One of the most anticipated releases for me in 2011 was a children’s book – the 4-year long awaited sequel to The Thief of Time, which was released in September and then sat in the TBR until such time as I could once again lose myself in time-travel, time curves and loops without distractions of any kind.

The sequel didn’t disappoint.  It’s just as inventive, entertaining and in places downright bonkers as the first novel.  I’ll not give too much away plotwise but this time the stakes are higher. Time travel is a dangerous business and the father of Justin Thyme (child genius and billionaire) wishes he’d never invented a time machine.  His family has been endangered ever since.  His son, however, is much more reckless less risk-adverse but then he needs to be if he is to rescue his sister from the time loop that … can’t say.  I will reveal, however,  that the archenemy is an evil so-and-so, the toddler is enough to make you yearn for a return to those sleepless nights and the nanny, words fail me. Just how do you describe someone who can sideline a talking gorilla!

The book is targetted for readers aged 9 and above.  See, I do qualify.  And very clever 9 nine year olds they’d need to be to keep in step with with the twists and turns, the intertextual clues as to what is going to happen next and the challenging vocabulary.

Most of his equipment was already packed – however, he stll needed to construct a simple handheld sonar device he could use to summon Nessie.  He hoped that by transmitting a specific NBHF burst-pulse before each feeding session, she’d eventually learn to come when “called”.  Of course, this was assuming plesiosaurs were biosonar – but from what he had seen of fossilied specimens, their lower jaw structure certainly indicated a rudimentary use of echolocation.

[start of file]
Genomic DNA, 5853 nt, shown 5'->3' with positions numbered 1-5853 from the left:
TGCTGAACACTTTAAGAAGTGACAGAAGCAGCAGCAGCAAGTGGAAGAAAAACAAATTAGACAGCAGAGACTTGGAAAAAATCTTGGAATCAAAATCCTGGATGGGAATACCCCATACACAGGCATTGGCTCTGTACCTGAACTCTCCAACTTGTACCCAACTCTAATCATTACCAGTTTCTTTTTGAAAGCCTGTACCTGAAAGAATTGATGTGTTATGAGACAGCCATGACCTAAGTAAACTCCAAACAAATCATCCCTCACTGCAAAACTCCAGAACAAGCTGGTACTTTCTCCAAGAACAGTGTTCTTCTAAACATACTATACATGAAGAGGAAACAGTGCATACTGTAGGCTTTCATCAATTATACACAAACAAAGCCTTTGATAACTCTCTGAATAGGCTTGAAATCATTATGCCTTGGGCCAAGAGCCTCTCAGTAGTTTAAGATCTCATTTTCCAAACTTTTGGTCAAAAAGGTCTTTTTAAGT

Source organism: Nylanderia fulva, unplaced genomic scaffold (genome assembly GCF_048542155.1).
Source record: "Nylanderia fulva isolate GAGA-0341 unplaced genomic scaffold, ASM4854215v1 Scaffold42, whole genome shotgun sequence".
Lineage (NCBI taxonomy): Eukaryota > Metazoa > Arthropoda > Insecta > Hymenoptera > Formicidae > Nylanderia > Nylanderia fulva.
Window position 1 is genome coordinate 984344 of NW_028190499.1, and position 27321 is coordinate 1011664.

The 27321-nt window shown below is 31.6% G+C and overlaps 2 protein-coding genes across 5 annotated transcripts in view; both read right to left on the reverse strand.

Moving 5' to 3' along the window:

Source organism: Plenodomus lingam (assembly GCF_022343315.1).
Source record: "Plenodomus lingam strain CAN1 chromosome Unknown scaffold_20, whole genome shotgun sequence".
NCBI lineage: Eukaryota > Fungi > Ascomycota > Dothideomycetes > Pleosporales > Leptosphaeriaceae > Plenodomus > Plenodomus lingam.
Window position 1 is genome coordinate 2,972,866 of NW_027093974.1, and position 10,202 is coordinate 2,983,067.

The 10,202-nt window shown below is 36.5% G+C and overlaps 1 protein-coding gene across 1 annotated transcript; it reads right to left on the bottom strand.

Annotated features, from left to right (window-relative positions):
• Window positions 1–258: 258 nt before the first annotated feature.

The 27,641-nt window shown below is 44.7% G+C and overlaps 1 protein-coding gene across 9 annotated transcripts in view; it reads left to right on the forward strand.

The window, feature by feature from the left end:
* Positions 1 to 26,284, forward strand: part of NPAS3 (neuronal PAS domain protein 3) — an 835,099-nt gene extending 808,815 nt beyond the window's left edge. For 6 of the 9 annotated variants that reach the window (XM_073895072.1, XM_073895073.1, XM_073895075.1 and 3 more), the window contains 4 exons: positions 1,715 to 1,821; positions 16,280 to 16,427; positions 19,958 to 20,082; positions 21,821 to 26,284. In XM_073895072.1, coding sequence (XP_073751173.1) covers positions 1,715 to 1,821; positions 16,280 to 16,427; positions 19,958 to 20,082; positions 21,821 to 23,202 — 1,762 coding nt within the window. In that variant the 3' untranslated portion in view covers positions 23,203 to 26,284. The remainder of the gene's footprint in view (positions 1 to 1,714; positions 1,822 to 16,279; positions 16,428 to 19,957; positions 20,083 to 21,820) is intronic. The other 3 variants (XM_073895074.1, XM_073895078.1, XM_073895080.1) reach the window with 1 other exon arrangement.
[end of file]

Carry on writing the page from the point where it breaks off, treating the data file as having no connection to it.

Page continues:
I wasn’t quite sure about the complexity of the vocabulary when I read Book One, but as can be seen in the interview over on The Book Zone, it’s the author’s intention to challenge his young (and btw his not so young audience) in this respect.  Fortunately there’s a mini-dictionary in the appendix.   Which is indicative of the minute attention to detail to all aspects of the book – not just the plot. The cover and text are illustrated by the author himself and there are as many clues in these as there are in the text.  There are also spare pages at the back for the supersleuths to record clues and suspects and their theories as to what is happening not only in this book but what will happen in the next.  (I just hope that I won’t need to do some time-travelling to get my hands on it before another 4 years pass ….)

As if there wasn’t enough to delight, Justin Thyme also offers a very specific explanation for the extinction of the dodo ….  I have always wondered about that.